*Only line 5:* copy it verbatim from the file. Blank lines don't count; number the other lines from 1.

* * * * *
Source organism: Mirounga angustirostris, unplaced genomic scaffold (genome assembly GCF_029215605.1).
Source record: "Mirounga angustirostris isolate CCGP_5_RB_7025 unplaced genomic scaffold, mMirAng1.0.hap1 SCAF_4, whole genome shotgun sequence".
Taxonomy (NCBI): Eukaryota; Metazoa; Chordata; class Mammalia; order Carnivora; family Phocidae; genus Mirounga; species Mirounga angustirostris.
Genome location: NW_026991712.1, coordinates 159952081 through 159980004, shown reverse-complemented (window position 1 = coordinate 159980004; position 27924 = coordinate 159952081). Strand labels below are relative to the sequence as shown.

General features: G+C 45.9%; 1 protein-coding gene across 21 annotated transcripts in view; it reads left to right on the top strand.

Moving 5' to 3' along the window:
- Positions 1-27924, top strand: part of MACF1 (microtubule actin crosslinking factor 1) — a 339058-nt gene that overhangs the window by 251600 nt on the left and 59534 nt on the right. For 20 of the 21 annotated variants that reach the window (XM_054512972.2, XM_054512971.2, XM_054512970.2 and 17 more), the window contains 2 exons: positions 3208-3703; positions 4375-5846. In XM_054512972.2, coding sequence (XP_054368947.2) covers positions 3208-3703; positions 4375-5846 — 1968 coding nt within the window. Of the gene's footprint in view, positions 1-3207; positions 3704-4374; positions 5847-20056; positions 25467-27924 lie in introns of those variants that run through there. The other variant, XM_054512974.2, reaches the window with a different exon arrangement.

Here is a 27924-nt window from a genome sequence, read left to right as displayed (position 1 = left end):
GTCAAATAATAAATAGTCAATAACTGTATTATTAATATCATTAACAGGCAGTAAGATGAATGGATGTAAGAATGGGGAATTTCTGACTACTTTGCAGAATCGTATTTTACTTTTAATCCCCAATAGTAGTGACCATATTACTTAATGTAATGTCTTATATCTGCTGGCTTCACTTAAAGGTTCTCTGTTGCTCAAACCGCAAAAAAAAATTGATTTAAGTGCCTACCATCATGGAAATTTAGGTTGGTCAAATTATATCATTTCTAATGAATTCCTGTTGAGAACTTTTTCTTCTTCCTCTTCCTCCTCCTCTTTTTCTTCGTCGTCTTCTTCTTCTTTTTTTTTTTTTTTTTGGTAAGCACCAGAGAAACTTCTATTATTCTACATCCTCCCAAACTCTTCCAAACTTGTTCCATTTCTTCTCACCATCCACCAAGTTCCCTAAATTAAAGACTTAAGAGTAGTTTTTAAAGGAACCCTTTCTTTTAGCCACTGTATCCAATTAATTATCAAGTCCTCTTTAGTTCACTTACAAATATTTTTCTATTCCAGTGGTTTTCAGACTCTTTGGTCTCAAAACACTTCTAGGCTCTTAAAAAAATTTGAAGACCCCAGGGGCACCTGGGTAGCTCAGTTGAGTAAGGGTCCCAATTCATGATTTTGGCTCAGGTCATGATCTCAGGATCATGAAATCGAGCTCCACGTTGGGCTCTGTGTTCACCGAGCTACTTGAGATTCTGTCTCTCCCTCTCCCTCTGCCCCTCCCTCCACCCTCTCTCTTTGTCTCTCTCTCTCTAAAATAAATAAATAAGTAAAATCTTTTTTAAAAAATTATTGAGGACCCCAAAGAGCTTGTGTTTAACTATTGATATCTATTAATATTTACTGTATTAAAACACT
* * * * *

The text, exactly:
General features: G+C 45.9%; 1 protein-coding gene across 21 annotated transcripts in view; it reads left to right on the top strand.